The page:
In this post, I will go over 21 survival uses for duct tape that you probably didn’t know.
Given my fondness for commonplace items that can be used in a variety of ways, I thought it would be fun to revisit some of the practical applications of duct tape around the house, camping, and, of course, in a survival or emergency situation.
I believe we can all agree that duct tape is a multi-purpose tool that should be included in every survival pack.
I’ve compiled a list of 21 ways to use duct tape for survival and crises based on all of your helpful suggestions.
Let’s dig in.
- 1. Makeshift Rope
- 2. Reseal Food Packages
- 3. Makeshift Bandage
- 4. Close Your Tent
- 5. Help a Sprained Ankle or Wrist
- 6. Repair Glasses
- 7. Repair Clothing
- 8. Makeshift Belt
- 9. Remove Splinters
- 10. Remove Warts
- 11. Makeshift Shelter with Garbage Bag
- 12. Repair Trashcans
- 13. Write Things Down
- 14. Childproof Your House
- 15. Repair Holes on Boats
- 16. Make Handcuffs
- 17. Mark a Trail
- 18. Patch Up Tires
- 19. Reinforce Windshields
- 20. Attach an Extra Key
- 21. Hang a Light
- Last Words
1. Makeshift Rope
You can use duct tape to fashion a makeshift rope (and a strong one!) if you’re caught in a burning house with just the window to leap out and escape.
All you have to do now is wrap it up in a spiral, and it should keep you safe until you reach the ground. It functions similarly to paracord.
2. Reseal Food Packages
After being opened, most long-term food packaging is not designed to be resealed. But, to reseal the packaging and extend the shelf life of your food, all you need is a little duct tape.
3. Makeshift Bandage
Duct tape can also be used in the medical field. Use it as a bandage is one of them. Cover the wound with a sterile cloth (cotton, wool, etc.) and secure it with duct tape. If the wound is bleeding, secure it with hard pressure by drawing the tape taut.
4. Close Your Tent
This should be no problem if you bring your duct tape along on your camping trip. Cover the hole with a duct tape patch, then mirror the patch for double protection inside the tent. Insects and weather will be kept where they belong.
5. Help a Sprained Ankle or Wrist
If you sprain your ankle due to a trip or sprain your wrist through extreme motion, wrap it in duct tape to provide support.
6. Repair Glasses
Tape your glasses if they break while you’re out in the woods. It may not be the most stylish, but at the very least you will be able to see.
7. Repair Clothing
Slip a piece of tape within the rip, sticky sides out, and carefully press both sides of the rip together to repair rips and tears in your clothes. The repair will be almost imperceptible.
8. Makeshift Belt
Stick a piece of duct tape to itself in the front of your belt loops. If you overlap the belt by 4 or 5 inches, you’ll be able to take it apart when you need to go to the bathroom.
9. Remove Splinters
Make sure your skin is completely dry. Apply duct tape to the splinter’s embedded location and yank it out rapidly. Make sure to double-check that it isn’t there anymore.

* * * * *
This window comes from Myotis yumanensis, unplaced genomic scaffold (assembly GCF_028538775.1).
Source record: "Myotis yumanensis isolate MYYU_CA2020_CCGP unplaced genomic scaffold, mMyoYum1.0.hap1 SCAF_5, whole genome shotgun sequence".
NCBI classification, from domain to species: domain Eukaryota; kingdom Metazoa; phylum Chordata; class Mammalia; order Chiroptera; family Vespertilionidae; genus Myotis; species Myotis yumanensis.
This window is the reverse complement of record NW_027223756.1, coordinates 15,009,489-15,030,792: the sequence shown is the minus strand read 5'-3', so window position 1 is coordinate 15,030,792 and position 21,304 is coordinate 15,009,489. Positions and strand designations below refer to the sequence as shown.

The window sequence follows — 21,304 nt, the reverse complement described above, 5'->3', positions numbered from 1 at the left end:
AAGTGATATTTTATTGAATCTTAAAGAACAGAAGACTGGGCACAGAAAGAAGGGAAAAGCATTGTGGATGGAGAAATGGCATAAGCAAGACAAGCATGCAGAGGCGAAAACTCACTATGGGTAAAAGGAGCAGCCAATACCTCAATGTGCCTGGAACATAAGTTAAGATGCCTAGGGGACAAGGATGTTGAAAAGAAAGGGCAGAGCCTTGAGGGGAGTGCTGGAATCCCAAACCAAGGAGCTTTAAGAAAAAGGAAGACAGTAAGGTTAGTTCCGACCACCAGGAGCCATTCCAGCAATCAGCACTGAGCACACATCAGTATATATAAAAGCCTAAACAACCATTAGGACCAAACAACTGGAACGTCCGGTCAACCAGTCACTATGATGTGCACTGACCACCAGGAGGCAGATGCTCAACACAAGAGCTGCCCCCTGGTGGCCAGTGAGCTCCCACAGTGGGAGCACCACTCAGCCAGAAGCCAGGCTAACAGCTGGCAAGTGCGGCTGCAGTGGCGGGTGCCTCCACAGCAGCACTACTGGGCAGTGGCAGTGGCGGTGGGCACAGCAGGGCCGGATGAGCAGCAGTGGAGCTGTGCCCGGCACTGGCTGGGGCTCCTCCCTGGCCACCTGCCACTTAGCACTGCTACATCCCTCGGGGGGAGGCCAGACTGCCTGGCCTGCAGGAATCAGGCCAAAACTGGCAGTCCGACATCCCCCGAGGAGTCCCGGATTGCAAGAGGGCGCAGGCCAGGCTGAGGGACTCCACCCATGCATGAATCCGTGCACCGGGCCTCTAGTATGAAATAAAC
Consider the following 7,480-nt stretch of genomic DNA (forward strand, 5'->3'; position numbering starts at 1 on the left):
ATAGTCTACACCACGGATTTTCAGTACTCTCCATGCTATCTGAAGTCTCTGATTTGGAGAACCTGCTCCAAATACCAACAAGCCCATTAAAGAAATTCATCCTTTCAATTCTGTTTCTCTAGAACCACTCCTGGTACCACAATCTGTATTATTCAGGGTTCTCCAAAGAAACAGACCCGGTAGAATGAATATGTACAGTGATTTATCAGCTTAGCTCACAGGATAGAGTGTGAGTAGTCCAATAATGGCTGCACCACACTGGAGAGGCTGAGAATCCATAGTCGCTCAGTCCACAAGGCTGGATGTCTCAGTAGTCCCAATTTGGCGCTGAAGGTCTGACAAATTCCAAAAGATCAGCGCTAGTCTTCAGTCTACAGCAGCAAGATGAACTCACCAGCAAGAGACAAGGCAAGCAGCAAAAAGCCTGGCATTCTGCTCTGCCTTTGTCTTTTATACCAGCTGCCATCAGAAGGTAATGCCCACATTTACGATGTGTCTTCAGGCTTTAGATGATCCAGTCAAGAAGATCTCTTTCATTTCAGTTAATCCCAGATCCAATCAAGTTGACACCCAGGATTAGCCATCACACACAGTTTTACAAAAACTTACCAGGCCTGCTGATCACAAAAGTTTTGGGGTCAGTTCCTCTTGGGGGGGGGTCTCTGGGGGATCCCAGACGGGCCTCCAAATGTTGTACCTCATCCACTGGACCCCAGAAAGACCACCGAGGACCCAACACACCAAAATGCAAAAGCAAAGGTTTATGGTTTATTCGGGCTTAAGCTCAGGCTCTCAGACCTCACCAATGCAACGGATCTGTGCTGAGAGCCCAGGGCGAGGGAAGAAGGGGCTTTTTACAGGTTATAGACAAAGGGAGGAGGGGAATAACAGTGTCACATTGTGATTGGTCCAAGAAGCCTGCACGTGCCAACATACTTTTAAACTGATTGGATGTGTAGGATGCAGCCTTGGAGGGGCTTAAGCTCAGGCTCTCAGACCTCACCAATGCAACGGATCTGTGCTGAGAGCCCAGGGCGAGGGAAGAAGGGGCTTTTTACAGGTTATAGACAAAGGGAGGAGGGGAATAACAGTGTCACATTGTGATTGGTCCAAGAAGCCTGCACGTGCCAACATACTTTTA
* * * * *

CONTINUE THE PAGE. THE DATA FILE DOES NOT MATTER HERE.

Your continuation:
10. Remove Warts
Wrap a piece of duct tape around a plantar wart for 6 days. When the adhesive loosens or becomes wet, replace the tape.
Remove the tape after 6 days and soak the area in water. Then, using an emery board, carefully rub the wart. Do it again until the wart is no longer visible.
11. Makeshift Shelter with Garbage Bag
You can make a survival shelter roof, a sleeping bag cover, or a wind barrier out of garbage bags and duct tape.
12. Repair Trashcans
Plastic trash cans that have been blown over or frozen in an ice storm are prone to splitting or cracking along the sides. Duct tape can be used to repair the tear. Make sure the can is completely dry before taping the crack on both the outside and the inside.
13. Write Things Down
Only certain types of markers work well for writing things down well, like permanent markers or thick pens.
14. Childproof Your House
You can use duct tape to cover sharp corners and electrical outlets.
15. Repair Holes on Boats
If you have a hole or crack in your small fishing boat, kayak, or canoe, you can repair it by completely drying the area and putting duct tape on both sides.
The fix may not continue indefinitely, but it will most likely return you to society.
16. Make Handcuffs
To keep the bad men from becoming a danger to themselves or others, make handcuffs for them by taping their hands together around a tree or tape their whole body around.
17. Mark a Trail
You can use duct tape to find your way back by marking every turn.
18. Patch Up Tires
When you don’t have an option, duct tape will suffice until you can go to a spot where you can properly repair the problem. Both automobiles and bicycles may be temporarily repaired with duct tape.
19. Reinforce Windshields
Simply put duct tape in the shape of an X to any windshield to reduce the likelihood of it breaking in severe winds, like those caused by hurricanes.
20. Attach an Extra Key
It is weather-resistant and keeps its shape well. Although not recommended if this is your front door key, taping a key to the outside of your automobile in a discreet location is useful if you ever lock yourself out.
21. Hang a Light
This can be especially helpful for Christmas lights, but you can also stick lights to a wall.
Duct tape has been regarded as a wonder worker for the past 70 years or so.
Duct tape has become necessary for do-it-yourselfers and fix-it-yourselfers and has been utilized for things that I’m sure the inventors of the product never envisaged. Can you picture MacGyver without his trusty duct tape? I’m afraid I can’t.
I have duct tape and its sister product, Gorilla tape, stored in my house, in my car, and numerous emergency packs. It comes in handy for a variety of tasks. The fact that duct tape is widespread does not negate its utility in the field of survival equipment.
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